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How to Keep Rabbits Away From Flowers

By Tara Dooley ; Updated September 21, 2017
Rabbits will munch away at your flowers if you don't do something to stop them.
Rabbit image by Warren Millar from Fotolia.com

Rabbits can be an annoying part of having a garden. They may be cute little creatures, but not when they are eating up all your hard work. There are several steps you can take to keep these little munching creatures at bay. There is no rest for the weary, however, and you need to be ever vigilant to keep them out.

Set up a fence around the flower garden with chicken wire and wood stakes. Make sure that the fencing goes all the way to the ground and the wire is spaced no more than two inches apart. Construct it at least two feet high to keep rabbits from jumping over. If you are worried about the look of the wire, you can get green wire that blends in. For better protection, dig down into the dirt with a trowel and string a wire or two below the surface. Fill the dirt back in. This will keep rabbit from digging under.

Drop a few flakes of dried blood around the flowers every few days. The rabbits will be deterred by the smell. You can purchase the flakes as well as other rabbit deterrents at a farm or garden supply store.

Drop strands of hair around the flowers. The smell of humans scares some rabbits away. You can use your own hair clippings or collect it from a local barber shop. The hair blends in with the surroundings and is odorless to humans.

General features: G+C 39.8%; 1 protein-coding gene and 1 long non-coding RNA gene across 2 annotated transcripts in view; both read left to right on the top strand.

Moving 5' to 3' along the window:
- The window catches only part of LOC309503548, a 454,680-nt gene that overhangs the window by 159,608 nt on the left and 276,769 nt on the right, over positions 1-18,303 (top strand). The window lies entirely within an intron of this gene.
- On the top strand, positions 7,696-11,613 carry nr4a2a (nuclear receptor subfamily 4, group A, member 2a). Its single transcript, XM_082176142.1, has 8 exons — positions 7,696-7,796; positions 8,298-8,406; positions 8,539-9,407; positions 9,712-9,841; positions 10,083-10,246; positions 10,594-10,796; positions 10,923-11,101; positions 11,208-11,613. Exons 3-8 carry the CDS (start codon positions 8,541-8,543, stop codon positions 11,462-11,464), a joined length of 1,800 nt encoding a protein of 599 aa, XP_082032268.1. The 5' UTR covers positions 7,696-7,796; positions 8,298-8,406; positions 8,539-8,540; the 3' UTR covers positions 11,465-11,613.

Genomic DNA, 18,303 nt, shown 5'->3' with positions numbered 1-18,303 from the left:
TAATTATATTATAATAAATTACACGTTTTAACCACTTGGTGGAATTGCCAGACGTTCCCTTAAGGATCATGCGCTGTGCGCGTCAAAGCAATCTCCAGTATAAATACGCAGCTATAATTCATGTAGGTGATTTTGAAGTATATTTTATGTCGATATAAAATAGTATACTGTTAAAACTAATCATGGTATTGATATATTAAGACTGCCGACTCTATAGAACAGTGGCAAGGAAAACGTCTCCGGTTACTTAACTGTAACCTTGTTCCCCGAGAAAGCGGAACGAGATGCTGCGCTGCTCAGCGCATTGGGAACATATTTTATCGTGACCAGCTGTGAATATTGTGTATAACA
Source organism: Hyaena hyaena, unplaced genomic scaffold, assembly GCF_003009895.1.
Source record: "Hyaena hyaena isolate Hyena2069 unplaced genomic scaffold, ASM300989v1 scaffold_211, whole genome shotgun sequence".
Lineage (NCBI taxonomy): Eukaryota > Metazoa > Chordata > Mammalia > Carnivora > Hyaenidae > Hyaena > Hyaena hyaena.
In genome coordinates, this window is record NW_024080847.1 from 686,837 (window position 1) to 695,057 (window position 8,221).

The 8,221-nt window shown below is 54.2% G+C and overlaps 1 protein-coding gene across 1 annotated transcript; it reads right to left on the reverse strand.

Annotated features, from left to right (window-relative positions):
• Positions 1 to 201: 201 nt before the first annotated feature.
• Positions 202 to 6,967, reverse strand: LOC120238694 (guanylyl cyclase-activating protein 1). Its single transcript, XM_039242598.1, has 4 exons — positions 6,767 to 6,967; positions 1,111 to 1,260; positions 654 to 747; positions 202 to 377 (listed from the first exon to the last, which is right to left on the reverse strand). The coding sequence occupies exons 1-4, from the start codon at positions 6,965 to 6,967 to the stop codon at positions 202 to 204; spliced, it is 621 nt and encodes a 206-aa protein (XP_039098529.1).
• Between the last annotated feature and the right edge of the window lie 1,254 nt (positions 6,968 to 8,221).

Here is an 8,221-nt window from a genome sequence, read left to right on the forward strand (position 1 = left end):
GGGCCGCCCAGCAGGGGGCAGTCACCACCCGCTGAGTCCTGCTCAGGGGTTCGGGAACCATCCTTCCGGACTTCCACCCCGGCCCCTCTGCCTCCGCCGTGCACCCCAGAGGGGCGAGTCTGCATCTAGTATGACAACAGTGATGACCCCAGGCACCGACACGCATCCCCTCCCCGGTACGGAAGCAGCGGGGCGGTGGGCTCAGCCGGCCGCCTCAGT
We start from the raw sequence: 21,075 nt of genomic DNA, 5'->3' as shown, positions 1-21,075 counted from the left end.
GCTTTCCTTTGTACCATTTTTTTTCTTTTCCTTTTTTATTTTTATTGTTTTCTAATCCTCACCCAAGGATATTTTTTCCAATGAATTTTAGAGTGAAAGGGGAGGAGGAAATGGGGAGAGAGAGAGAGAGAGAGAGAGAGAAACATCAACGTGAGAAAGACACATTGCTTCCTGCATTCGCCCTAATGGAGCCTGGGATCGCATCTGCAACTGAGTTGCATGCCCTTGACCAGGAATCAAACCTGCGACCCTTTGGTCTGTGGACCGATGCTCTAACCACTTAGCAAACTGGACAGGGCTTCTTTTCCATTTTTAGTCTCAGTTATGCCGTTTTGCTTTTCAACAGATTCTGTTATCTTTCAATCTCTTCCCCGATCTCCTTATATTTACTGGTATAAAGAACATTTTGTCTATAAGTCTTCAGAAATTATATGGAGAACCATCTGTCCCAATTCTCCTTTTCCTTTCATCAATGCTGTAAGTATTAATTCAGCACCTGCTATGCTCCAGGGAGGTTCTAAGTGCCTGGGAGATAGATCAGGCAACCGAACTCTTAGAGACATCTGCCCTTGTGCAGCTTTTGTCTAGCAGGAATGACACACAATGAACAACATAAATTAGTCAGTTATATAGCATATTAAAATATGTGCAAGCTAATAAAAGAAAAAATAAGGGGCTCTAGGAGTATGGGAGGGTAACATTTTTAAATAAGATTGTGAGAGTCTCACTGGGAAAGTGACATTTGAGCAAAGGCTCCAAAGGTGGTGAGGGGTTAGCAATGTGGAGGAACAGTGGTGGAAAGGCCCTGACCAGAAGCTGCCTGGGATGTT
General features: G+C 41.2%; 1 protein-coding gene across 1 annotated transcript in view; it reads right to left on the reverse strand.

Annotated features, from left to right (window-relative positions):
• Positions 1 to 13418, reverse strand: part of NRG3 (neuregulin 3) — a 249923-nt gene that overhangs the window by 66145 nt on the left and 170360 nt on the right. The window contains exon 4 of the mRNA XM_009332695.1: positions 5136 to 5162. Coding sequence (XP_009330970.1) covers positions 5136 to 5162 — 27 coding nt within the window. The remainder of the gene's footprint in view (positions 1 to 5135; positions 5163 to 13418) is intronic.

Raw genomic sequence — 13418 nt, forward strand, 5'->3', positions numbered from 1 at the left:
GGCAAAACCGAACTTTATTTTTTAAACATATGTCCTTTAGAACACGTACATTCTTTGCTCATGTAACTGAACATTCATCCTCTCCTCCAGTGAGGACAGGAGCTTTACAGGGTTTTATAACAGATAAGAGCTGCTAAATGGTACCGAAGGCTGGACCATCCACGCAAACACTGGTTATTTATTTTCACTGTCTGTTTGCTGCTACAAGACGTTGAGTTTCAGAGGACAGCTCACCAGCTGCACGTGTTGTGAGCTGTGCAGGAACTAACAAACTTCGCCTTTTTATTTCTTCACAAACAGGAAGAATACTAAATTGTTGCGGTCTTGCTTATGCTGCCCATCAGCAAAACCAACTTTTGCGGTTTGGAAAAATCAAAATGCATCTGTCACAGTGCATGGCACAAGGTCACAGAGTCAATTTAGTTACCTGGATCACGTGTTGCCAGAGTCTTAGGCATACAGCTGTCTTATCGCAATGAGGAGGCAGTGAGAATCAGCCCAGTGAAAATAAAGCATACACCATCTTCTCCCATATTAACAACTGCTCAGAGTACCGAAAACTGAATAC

Drop pepper flakes or fox urine around the flowers. The odor is strong to rabbits and not only deters them, but also some bugs. Some suggest mothballs as well. You can try these, but for some reason they don't always work, and their odor defeats the purpose of having sweet-smelling flowers. Be sure to keep children away from the mothballs.

Grow clover and other plants that rabbits like in an area away from your flowers. Growing things that the rabbits like better may keep them away from your flowers. If you already have clover growing somewhere in your lawn, simply dig some up and plant it in an area far from your flowers. If you don't have any, dig it up from someone who is trying to get rid of it, or buy seeds at a feed and seed store or other supply location. Treat the clover as you would other plants you would want to live, by making sure it has light and water.


Things You Will Need

  • Chicken wire
  • Wood stakes
  • Dried blood
  • Hair
  • Pepper flakes
  • Fox urine
  • Trowel

About the Author


Tara Dooley has written for various websites since 2008. She has worked as an accountant, after-school director and retail manager in various locations. Dooley holds a Bachelor of Science in business management and finance.